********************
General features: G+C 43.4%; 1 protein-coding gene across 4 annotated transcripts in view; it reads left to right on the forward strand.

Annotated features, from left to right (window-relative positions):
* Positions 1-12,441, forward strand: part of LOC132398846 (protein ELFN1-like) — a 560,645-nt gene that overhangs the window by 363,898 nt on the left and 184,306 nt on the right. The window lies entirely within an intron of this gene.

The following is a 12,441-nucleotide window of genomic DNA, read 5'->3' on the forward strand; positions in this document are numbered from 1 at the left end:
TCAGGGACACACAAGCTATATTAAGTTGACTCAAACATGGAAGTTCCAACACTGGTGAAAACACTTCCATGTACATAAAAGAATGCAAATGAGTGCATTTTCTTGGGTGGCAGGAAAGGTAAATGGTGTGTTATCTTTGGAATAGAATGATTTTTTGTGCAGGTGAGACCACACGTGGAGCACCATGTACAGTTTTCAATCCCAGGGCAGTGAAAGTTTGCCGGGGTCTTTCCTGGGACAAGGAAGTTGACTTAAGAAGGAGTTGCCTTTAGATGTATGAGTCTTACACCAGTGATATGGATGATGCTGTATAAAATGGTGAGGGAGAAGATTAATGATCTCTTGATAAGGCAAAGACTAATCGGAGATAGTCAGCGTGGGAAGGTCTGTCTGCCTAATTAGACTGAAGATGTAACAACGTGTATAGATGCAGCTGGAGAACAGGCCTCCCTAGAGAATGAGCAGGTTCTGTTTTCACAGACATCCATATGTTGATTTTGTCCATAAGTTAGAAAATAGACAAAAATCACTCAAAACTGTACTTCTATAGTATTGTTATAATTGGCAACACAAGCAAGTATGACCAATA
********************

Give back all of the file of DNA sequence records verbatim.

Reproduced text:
General features: G+C 43.4%; 1 protein-coding gene across 4 annotated transcripts in view; it reads left to right on the forward strand.

Annotated features, from left to right (window-relative positions):
* Positions 1-12,441, forward strand: part of LOC132398846 (protein ELFN1-like) — a 560,645-nt gene that overhangs the window by 363,898 nt on the left and 184,306 nt on the right. The window lies entirely within an intron of this gene.

The following is a 12,441-nucleotide window of genomic DNA, read 5'->3' on the forward strand; positions in this document are numbered from 1 at the left end:
TCAGGGACACACAAGCTATATTAAGTTGACTCAAACATGGAAGTTCCAACACTGGTGAAAACACTTCCATGTACATAAAAGAATGCAAATGAGTGCATTTTCTTGGGTGGCAGGAAAGGTAAATGGTGTGTTATCTTTGGAATAGAATGATTTTTTGTGCAGGTGAGACCACACGTGGAGCACCATGTACAGTTTTCAATCCCAGGGCAGTGAAAGTTTGCCGGGGTCTTTCCTGGGACAAGGAAGTTGACTTAAGAAGGAGTTGCCTTTAGATGTATGAGTCTTACACCAGTGATATGGATGATGCTGTATAAAATGGTGAGGGAGAAGATTAATGATCTCTTGATAAGGCAAAGACTAATCGGAGATAGTCAGCGTGGGAAGGTCTGTCTGCCTAATTAGACTGAAGATGTAACAACGTGTATAGATGCAGCTGGAGAACAGGCCTCCCTAGAGAATGAGCAGGTTCTGTTTTCACAGACATCCATATGTTGATTTTGTCCATAAGTTAGAAAATAGACAAAAATCACTCAAAACTGTACTTCTATAGTATTGTTATAATTGGCAACACAAGCAAGTATGACCAATA